Turn the clock back five, ten or even twenty years and the ‘desirable’ skillset that would have formed a large part of an HR director’s role, would have been dramatically different to what is expected of them today. Of course, this industry is not on its own in how it must constantly innovate and embrace change in order to stay ahead of the curve.
For many HR managers and their teams, they are part of a profession that has – for decades – notoriously relied on ‘traditional’ methods to compile reports for the board, understand internal capacity and resources, manage budgets via manually-intensive spreadsheets, and tap into an outsourced, on-the-clock employment law firm to discuss complex employee relations (ER) matters with.
However, new-model organisations are coming to the fore to challenge the norm as they explore solutions to re-address how the HR industry can move away from such inefficient and expensive processes, and into a more modern-day and contemporary approach to thinking. And with that comes an innovative workforce that is collectively committed to driving forward meaningful change.
There is no question that there is still a long way to go, especially following an extremely difficult 18 months where HR professionals have not only had to continue tackling their overwhelming caseloads during vast economic uncertainty, but they have also had to get to grips with new guidance and fresh legislation such as the Coronavirus Job Retention Scheme or how to manage furlough.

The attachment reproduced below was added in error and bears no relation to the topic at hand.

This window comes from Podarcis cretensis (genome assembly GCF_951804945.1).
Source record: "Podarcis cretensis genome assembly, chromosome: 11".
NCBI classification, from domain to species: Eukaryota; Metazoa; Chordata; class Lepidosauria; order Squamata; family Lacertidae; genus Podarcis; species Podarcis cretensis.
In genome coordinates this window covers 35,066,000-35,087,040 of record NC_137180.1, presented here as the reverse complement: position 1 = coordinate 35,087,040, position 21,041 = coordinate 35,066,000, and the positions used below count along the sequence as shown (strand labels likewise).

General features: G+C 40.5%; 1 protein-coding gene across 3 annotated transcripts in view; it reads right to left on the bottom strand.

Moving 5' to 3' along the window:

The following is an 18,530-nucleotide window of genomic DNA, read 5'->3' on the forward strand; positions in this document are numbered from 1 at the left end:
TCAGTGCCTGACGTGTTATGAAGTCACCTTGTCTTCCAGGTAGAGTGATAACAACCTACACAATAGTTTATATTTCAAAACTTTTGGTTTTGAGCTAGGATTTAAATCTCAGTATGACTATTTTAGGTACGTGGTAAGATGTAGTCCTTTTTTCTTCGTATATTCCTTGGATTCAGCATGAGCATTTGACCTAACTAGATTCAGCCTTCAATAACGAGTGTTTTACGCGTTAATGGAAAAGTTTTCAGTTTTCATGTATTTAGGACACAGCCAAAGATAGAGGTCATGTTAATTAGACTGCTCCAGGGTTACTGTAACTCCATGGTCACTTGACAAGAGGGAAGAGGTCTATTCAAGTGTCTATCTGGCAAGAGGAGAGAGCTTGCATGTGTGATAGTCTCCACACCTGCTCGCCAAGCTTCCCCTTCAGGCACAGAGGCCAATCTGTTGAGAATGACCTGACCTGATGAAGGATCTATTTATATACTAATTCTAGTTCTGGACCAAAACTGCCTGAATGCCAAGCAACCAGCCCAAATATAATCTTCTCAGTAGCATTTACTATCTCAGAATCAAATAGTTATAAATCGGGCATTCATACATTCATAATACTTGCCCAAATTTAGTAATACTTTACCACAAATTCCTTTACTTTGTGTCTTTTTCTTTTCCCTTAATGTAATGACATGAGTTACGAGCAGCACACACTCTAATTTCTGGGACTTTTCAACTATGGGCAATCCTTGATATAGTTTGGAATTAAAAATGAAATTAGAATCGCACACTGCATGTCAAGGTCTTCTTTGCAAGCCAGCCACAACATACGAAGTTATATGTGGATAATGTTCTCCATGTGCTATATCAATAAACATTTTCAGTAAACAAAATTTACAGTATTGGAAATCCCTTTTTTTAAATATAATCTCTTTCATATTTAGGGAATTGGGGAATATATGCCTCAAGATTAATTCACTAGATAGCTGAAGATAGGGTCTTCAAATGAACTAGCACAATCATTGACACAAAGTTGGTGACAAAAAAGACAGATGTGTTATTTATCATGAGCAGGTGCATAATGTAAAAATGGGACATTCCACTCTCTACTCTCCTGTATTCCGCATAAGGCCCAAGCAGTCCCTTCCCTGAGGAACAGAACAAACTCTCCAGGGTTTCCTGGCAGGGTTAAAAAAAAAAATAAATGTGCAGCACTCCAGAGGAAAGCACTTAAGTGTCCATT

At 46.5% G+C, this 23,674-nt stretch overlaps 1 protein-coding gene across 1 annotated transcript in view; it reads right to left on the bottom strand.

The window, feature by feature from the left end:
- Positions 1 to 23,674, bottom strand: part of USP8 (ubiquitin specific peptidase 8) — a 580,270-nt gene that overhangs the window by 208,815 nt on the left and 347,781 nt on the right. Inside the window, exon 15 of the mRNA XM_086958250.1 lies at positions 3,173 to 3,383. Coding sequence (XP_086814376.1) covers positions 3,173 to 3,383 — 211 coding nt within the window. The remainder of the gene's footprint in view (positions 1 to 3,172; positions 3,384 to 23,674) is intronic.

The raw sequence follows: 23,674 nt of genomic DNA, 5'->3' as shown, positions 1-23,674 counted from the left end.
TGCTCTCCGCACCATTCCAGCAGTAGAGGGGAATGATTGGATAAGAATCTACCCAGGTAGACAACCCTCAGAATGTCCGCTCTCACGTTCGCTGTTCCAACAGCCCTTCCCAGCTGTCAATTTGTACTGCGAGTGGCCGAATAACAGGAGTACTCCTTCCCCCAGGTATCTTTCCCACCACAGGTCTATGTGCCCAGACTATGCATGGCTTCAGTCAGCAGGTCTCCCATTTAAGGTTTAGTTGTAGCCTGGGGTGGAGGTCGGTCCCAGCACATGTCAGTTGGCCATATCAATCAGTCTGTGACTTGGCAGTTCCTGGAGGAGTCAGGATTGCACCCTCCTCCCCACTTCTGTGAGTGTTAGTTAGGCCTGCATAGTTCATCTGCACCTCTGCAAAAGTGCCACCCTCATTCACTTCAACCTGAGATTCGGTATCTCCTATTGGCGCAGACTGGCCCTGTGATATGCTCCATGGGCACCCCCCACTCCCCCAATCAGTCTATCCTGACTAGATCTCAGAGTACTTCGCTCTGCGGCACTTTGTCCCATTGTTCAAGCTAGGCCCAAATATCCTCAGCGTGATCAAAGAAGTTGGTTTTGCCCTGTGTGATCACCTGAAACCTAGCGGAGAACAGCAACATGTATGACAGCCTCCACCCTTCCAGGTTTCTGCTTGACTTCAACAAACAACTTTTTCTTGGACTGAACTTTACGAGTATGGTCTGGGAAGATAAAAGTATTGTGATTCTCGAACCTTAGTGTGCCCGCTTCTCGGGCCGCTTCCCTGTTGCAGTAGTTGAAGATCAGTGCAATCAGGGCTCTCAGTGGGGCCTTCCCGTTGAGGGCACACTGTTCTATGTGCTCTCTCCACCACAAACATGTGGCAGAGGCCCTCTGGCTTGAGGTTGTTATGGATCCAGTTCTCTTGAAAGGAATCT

Each change has shone an even brighter light on the importance of learning and development, and what it takes to remain relevant during the most challenging of circumstances. Employees have had to move with agility in order to embrace change, understand how to implement new ways of working, and continue to stay motivated and productive while based remotely – many of whom have often been miles away from their colleagues when they need support the most.
The Covid-19 pandemic has caused a seismic shift in how organisations and their HR teams operate in modern-day society. On the one hand, it has been incredibly difficult to manage, but on the other the global crisis has presented many opportunities for savvy HR professionals to adapt and evolve their skillsets, and lead from the front regardless of their job title.
It is clear to see that for many professionals, they want to be up to speed with the latest technology to streamline internal processes, have their voice heard and positively impact the company’s mission and its culture, and feel motivated to play a vital part in building a collaborative team that is able to move beyond the economic challenges with agility.
Foster leadership throughout the team and become a ‘workplace of the future’
The requirement for teams to develop their attributes show no signs of slowing down either, with recent pwc figures reporting that 74% or workforces are ready to learn new skills or re-train to remain employable in the future. There has never been a more important time to operate as a forward-thinking and innovative workforce that wants to nurture talent and lead from the front.
Of course, the answer is not simply a case of getting colleagues to sign up to a one-off webinar or watch a training video if they want to truly enhance their capabilities – it takes much more than that and a commitment from both the employer and employee. Instead, the company’s learning and development culture should be engrained in its DNA in order to move forward effectively, retain staff and develop skillsets even further.